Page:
I purchased my first Pascola masks in March, 1988. Both were Mayo. These had been collected in Mexico by Roberto Ruiz, and I bought them from Robin and Barbara Cleaver, of Santa Fe, New Mexico. One of these was said to have been carved by Andres Valenzuela, but after my recent study of the Mayo masks in the collection of Barney Burns and Mahina Drees, I realized that the actual carver was Rosario Cabanio, from Camajoa, Sinaloa. It had been danced for three years. Today I will start with that mask from my collection, following it with four more from the collection of Barney and Mahina.
This is another Sinaloa Pascola mask that retains its original long hair.
By now you will have seen how commonly the Sinaloa mask makers place flowers , stars, or other designs next to the forehead cross. At one time I thought that this combination might define a single carver, but now I realize that it defines this region.
There is a very simple rim design that extends all the way around the rim of the mask. This too is generic for the region.
This mask is 7½ inches tall, 5¼ inches wide, and 2½ inches deep.
The back of this mask is darkly stained after just three years of use. This suggests that it was a dancer’s favorite mask, and so he used it in many fiestas throughout the annual fiesta cycle.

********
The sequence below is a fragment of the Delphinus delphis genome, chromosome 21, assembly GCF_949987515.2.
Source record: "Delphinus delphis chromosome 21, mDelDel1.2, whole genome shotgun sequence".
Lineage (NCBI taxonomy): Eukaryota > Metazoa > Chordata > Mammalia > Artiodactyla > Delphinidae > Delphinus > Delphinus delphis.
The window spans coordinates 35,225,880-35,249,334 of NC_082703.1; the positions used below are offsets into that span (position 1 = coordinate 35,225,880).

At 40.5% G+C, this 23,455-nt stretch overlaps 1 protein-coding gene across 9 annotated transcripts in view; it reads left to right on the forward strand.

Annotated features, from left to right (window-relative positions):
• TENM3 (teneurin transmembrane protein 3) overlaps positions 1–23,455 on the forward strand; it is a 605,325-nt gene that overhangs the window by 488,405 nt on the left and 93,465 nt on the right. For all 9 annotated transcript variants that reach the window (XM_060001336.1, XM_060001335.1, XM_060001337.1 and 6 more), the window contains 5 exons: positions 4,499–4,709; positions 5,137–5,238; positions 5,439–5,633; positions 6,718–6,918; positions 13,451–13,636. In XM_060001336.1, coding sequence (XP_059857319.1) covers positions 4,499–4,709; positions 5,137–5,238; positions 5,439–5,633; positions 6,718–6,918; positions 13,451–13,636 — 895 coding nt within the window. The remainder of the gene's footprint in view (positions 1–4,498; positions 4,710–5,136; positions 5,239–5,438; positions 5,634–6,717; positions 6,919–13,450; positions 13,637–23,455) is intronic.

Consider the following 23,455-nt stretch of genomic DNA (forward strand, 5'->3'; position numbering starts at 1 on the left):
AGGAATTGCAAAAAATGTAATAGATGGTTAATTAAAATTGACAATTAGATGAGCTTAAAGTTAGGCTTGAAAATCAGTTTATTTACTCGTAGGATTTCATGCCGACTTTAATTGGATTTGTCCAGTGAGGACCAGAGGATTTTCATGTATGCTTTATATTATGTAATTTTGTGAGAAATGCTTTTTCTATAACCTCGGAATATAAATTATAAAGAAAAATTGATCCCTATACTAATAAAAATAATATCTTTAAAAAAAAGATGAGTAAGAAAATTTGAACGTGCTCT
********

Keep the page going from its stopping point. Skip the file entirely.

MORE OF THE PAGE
The second mask was collected in 1990 after having been danced for 9 years. The carver was Rosario Cabanio of Camajoa, Sinaloa.
This mask is nearly identical to the one I bought in 1986.
You have seen these stars before on one of the masks of José Mopay.
This mask has such a worn patina.
I didn’t measure these masks, but they are similar to the first in size.
This back has moderate staining from use.
The third mask was also collected in 1990, but as an anonymous object.It is obviously the work of of Rosario Cabanio.
This mask has branches flanking the forehead cross, another variation that you have seen on the masks if another carver (Guillermo Valenzuela).
This mask too has a back that is stained from considerable dancing.
557/557 This mask came without any provenance, and at first glance I was ready to attribute it to Guillermo Valenzuela. However Tom Kolaz has another like it that was made by Rosario Cabanillas (or Rosario Cabanio). Those two (Guillermo and Rosario) seem to have overlapping styles.
Here is yet another danced back.
602/606 The last mask, c0llected in 1987 after having been danced for 1 year, was identified at the time of collection as the work of Rosario Cavanes (Rosario Cabanio).
It too has been danced.
Next week we will look at Mayo Pascola Masks by Justiniano Bacasequa